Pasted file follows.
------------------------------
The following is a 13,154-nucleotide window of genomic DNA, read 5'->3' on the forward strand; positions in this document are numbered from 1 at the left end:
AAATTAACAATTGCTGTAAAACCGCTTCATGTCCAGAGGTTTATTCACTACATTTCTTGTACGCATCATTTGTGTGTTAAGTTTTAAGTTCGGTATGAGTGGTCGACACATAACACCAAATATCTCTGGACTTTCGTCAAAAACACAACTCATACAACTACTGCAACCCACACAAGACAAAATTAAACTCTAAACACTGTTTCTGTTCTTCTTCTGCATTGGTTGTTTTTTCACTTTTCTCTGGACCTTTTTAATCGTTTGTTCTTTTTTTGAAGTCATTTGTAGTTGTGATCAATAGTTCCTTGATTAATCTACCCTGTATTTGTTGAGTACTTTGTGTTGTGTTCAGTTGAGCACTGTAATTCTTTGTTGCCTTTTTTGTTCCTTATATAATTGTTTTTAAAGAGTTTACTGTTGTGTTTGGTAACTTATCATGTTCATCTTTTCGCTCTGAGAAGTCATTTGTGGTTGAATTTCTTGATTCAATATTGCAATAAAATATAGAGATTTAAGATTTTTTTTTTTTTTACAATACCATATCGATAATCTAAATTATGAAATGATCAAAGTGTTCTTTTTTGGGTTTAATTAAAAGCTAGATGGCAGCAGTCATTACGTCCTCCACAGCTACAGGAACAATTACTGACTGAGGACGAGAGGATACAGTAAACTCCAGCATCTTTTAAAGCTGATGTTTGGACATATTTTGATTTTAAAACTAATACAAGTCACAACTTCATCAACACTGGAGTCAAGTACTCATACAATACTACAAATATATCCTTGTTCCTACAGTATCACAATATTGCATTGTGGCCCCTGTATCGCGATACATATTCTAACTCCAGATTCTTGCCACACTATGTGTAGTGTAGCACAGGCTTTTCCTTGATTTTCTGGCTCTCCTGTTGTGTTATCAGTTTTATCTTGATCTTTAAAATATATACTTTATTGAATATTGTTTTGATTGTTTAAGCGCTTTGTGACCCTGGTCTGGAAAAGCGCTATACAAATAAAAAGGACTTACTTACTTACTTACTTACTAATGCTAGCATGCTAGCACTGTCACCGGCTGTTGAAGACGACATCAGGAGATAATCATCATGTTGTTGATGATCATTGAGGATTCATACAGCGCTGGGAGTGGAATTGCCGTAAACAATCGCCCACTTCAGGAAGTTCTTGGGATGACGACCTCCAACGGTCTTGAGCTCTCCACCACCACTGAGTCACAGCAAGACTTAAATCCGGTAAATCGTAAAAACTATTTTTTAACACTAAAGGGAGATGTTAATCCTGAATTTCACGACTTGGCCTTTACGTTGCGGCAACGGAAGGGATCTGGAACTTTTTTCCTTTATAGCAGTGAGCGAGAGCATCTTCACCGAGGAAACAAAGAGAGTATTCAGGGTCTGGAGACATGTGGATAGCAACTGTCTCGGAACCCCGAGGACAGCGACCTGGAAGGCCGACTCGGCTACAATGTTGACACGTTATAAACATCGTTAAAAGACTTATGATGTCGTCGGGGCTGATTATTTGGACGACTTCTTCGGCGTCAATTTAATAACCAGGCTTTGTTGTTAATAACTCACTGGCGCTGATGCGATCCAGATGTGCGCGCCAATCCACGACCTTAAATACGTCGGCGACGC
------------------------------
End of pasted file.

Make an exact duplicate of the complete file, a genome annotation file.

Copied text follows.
The following is a 13,154-nucleotide window of genomic DNA, read 5'->3' on the forward strand; positions in this document are numbered from 1 at the left end:
AAATTAACAATTGCTGTAAAACCGCTTCATGTCCAGAGGTTTATTCACTACATTTCTTGTACGCATCATTTGTGTGTTAAGTTTTAAGTTCGGTATGAGTGGTCGACACATAACACCAAATATCTCTGGACTTTCGTCAAAAACACAACTCATACAACTACTGCAACCCACACAAGACAAAATTAAACTCTAAACACTGTTTCTGTTCTTCTTCTGCATTGGTTGTTTTTTCACTTTTCTCTGGACCTTTTTAATCGTTTGTTCTTTTTTTGAAGTCATTTGTAGTTGTGATCAATAGTTCCTTGATTAATCTACCCTGTATTTGTTGAGTACTTTGTGTTGTGTTCAGTTGAGCACTGTAATTCTTTGTTGCCTTTTTTGTTCCTTATATAATTGTTTTTAAAGAGTTTACTGTTGTGTTTGGTAACTTATCATGTTCATCTTTTCGCTCTGAGAAGTCATTTGTGGTTGAATTTCTTGATTCAATATTGCAATAAAATATAGAGATTTAAGATTTTTTTTTTTTTTACAATACCATATCGATAATCTAAATTATGAAATGATCAAAGTGTTCTTTTTTGGGTTTAATTAAAAGCTAGATGGCAGCAGTCATTACGTCCTCCACAGCTACAGGAACAATTACTGACTGAGGACGAGAGGATACAGTAAACTCCAGCATCTTTTAAAGCTGATGTTTGGACATATTTTGATTTTAAAACTAATACAAGTCACAACTTCATCAACACTGGAGTCAAGTACTCATACAATACTACAAATATATCCTTGTTCCTACAGTATCACAATATTGCATTGTGGCCCCTGTATCGCGATACATATTCTAACTCCAGATTCTTGCCACACTATGTGTAGTGTAGCACAGGCTTTTCCTTGATTTTCTGGCTCTCCTGTTGTGTTATCAGTTTTATCTTGATCTTTAAAATATATACTTTATTGAATATTGTTTTGATTGTTTAAGCGCTTTGTGACCCTGGTCTGGAAAAGCGCTATACAAATAAAAAGGACTTACTTACTTACTTACTTACTAATGCTAGCATGCTAGCACTGTCACCGGCTGTTGAAGACGACATCAGGAGATAATCATCATGTTGTTGATGATCATTGAGGATTCATACAGCGCTGGGAGTGGAATTGCCGTAAACAATCGCCCACTTCAGGAAGTTCTTGGGATGACGACCTCCAACGGTCTTGAGCTCTCCACCACCACTGAGTCACAGCAAGACTTAAATCCGGTAAATCGTAAAAACTATTTTTTAACACTAAAGGGAGATGTTAATCCTGAATTTCACGACTTGGCCTTTACGTTGCGGCAACGGAAGGGATCTGGAACTTTTTTCCTTTATAGCAGTGAGCGAGAGCATCTTCACCGAGGAAACAAAGAGAGTATTCAGGGTCTGGAGACATGTGGATAGCAACTGTCTCGGAACCCCGAGGACAGCGACCTGGAAGGCCGACTCGGCTACAATGTTGACACGTTATAAACATCGTTAAAAGACTTATGATGTCGTCGGGGCTGATTATTTGGACGACTTCTTCGGCGTCAATTTAATAACCAGGCTTTGTTGTTAATAACTCACTGGCGCTGATGCGATCCAGATGTGCGCGCCAATCCACGACCTTAAATACGTCGGCGACGC